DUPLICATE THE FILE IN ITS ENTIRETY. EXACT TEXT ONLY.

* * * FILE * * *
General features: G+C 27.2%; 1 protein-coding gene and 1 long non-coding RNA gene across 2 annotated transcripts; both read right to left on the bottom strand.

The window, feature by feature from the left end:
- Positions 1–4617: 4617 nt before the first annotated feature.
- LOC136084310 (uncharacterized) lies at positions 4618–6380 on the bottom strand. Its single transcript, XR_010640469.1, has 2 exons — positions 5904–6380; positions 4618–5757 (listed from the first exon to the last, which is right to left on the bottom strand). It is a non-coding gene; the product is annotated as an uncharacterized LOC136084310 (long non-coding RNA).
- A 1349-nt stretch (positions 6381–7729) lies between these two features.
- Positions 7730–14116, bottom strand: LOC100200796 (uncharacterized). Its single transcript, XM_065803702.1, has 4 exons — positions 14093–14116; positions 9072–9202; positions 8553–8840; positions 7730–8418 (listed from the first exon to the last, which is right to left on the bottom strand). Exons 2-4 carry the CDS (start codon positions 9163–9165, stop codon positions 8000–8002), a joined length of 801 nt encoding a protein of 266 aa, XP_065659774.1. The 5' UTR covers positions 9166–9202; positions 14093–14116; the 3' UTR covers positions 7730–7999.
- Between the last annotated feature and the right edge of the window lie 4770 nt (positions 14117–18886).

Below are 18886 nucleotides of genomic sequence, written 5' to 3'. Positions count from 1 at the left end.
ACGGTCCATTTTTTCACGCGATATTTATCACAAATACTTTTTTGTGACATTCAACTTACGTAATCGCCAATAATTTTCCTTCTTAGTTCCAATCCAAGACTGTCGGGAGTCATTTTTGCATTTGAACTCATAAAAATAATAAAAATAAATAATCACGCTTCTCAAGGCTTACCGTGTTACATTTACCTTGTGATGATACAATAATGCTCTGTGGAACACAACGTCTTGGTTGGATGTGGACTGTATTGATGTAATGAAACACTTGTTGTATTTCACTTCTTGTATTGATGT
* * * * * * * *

General features: G+C 27.2%; 1 protein-coding gene and 1 long non-coding RNA gene across 2 annotated transcripts; both read right to left on the bottom strand.

The window, feature by feature from the left end:
- Positions 1–4617: 4617 nt before the first annotated feature.
- LOC136084310 (uncharacterized) lies at positions 4618–6380 on the bottom strand. Its single transcript, XR_010640469.1, has 2 exons — positions 5904–6380; positions 4618–5757 (listed from the first exon to the last, which is right to left on the bottom strand). It is a non-coding gene; the product is annotated as an uncharacterized LOC136084310 (long non-coding RNA).
- A 1349-nt stretch (positions 6381–7729) lies between these two features.
- Positions 7730–14116, bottom strand: LOC100200796 (uncharacterized). Its single transcript, XM_065803702.1, has 4 exons — positions 14093–14116; positions 9072–9202; positions 8553–8840; positions 7730–8418 (listed from the first exon to the last, which is right to left on the bottom strand). Exons 2-4 carry the CDS (start codon positions 9163–9165, stop codon positions 8000–8002), a joined length of 801 nt encoding a protein of 266 aa, XP_065659774.1. The 5' UTR covers positions 9166–9202; positions 14093–14116; the 3' UTR covers positions 7730–7999.
- Between the last annotated feature and the right edge of the window lie 4770 nt (positions 14117–18886).

Below are 18886 nucleotides of genomic sequence, written 5' to 3'. Positions count from 1 at the left end.
ACGGTCCATTTTTTCACGCGATATTTATCACAAATACTTTTTTGTGACATTCAACTTACGTAATCGCCAATAATTTTCCTTCTTAGTTCCAATCCAAGACTGTCGGGAGTCATTTTTGCATTTGAACTCATAAAAATAATAAAAATAAATAATCACGCTTCTCAAGGCTTACCGTGTTACATTTACCTTGTGATGATACAATAATGCTCTGTGGAACACAACGTCTTGGTTGGATGTGGACTGTATTGATGTAATGAAACACTTGTTGTATTTCACTTCTTGTATTGATGT